File Name: Probability of Default – Yields and Spreads
Location: Modeling Toolkit | Prob of Default | Bond Yields and Spreads (Market Comparable)
Brief Description: Generates the probability of default on a bond or debt by looking at market traded instruments’ yields (bond)
Requirements: Modeling Toolkit
Modeling Toolkit Functions Used: MTProbabilityDefaultCumulativeBondYieldApproach, MTProbabilityDefaultHazardRate, MTProbabilityDefaultCumulativeSpreadApproach, MTProbabilityDefaultAdjustedBondYield, MTProbabilityDefaultCorrelation, MTProbabilityDefaultAverageDefaults, MTProbabilityDefaultPercentileDefaults
This chapter looks at the computation of the probability of default on a bond or debt by looking at market-traded instruments. The probability of default measures the degree of likelihood that the borrower of a loan or debt (an obligor) will be unable to make the necessary scheduled repayments on the debt, thereby defaulting on it. If the obligor is unable to pay, the debt is in default, and the lenders have legal avenues to attempt a recovery of the debt or at least partial repayment of the entire debt. The higher the default probability a lender estimates a borrower to have, the higher the interest rate the lender will charge the borrower as compensation for bearing the higher default risk. The probability of default models are categorized as structural or empirical.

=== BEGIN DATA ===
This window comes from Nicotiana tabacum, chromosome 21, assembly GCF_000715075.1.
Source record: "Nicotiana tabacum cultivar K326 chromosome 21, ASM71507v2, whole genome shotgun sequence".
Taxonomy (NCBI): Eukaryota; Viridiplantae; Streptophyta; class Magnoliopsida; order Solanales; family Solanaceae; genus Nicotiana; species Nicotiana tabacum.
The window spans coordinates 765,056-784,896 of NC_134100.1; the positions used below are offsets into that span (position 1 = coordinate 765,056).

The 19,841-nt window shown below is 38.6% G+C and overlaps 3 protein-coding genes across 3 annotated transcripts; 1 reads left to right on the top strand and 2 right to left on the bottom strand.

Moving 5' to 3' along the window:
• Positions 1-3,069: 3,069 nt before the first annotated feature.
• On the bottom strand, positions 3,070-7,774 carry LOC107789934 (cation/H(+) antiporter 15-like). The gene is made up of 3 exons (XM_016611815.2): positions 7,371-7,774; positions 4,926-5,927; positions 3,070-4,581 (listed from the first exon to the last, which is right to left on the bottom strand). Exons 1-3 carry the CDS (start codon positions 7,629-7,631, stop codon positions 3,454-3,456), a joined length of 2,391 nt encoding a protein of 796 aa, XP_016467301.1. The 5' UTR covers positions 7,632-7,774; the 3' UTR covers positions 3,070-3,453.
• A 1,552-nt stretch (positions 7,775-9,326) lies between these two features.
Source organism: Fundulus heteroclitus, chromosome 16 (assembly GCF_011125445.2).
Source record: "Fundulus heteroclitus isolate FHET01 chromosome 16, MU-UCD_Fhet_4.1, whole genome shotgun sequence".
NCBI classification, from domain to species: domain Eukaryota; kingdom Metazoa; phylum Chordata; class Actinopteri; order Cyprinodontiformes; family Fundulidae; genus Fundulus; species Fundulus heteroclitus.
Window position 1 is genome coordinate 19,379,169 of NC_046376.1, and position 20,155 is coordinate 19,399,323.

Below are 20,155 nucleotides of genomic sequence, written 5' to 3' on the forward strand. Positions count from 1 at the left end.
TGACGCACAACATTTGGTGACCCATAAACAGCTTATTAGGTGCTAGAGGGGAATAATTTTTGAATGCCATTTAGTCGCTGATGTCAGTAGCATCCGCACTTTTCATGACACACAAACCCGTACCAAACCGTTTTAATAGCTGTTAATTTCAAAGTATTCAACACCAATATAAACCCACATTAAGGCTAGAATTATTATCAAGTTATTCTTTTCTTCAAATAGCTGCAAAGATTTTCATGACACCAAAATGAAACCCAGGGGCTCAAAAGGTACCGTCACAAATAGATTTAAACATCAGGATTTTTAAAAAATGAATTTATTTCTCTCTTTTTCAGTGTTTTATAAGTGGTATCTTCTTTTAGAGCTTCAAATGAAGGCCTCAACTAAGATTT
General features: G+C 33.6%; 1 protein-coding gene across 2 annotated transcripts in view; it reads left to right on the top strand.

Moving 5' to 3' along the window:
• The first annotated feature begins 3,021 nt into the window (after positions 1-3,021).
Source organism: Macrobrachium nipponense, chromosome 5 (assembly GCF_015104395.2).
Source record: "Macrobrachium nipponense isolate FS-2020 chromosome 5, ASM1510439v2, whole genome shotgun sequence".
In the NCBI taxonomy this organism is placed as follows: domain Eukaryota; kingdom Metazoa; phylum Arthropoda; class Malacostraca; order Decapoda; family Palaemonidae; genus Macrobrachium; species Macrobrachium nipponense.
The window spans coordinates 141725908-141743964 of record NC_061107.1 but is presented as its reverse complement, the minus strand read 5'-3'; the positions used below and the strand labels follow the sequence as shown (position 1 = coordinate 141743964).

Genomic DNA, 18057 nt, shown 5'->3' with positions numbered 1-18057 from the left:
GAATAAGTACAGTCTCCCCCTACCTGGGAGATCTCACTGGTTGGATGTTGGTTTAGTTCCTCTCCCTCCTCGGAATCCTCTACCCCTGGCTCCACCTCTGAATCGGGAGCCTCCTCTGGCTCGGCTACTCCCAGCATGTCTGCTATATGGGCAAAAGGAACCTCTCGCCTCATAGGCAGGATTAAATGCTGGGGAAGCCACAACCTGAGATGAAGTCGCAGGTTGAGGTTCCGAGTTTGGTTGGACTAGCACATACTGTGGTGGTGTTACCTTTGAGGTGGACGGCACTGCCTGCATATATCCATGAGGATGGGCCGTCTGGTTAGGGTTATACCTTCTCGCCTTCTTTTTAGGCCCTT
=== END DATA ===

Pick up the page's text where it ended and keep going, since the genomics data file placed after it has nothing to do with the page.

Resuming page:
Structural models compute the probability of default based on market data (e.g., bond yields and spreads, equity prices, market and book values of assets and liabilities, as well as the volatility of these variables). In contrast, empirical models or credit scoring models are used to quantitatively determine the probability that a loan or loan holder will default, where the loan holder is an individual, by looking at historical portfolios of loans held, where individual characteristics are assessed (e.g., age, educational level, debt to income ratio, etc.).
The bond yield comparable approach is clearly a structural model. In these models, given the annualized spot risk-free yields over time, the corresponding corporate bond yields (both are zero-coupon bonds), and the expected recovery rate upon default, we can compute the implied cumulative default probability, the default probability in a particular year, and the hazard rates for each year (Figure 112.1).
In addition, the cumulative default probability between two years can also be computed using the same bond yield approach. Sometimes, only the risky bond or debt’s spread (the premium charged above the risk-free rate) is known. Using this credit spread, the cumulative probability of default can also be determined. To obtain the probability of default in a given year, compute two cumulative default probabilities and get the difference.
This model also exemplifies the use of the Credit Risk Plus method employed by Credit Suisse Financial Products and is used to compute the average number of credit defaults per period given the total number of credit exposures in the portfolio, the cumulative probability of default on average, and the percentile Value at Risk for the portfolio. The Credit Risk Plus method can also be used to compute the percentile given some estimated average number of defaults per period.
The downside to this method is the need for bond yield data that are comparable to the debt or bond to be analyzed. In contrast, the subsequent chapters look at other structural and empirical models that do not require a bond market.
Figure 112.1: Bond yield approach to probability of default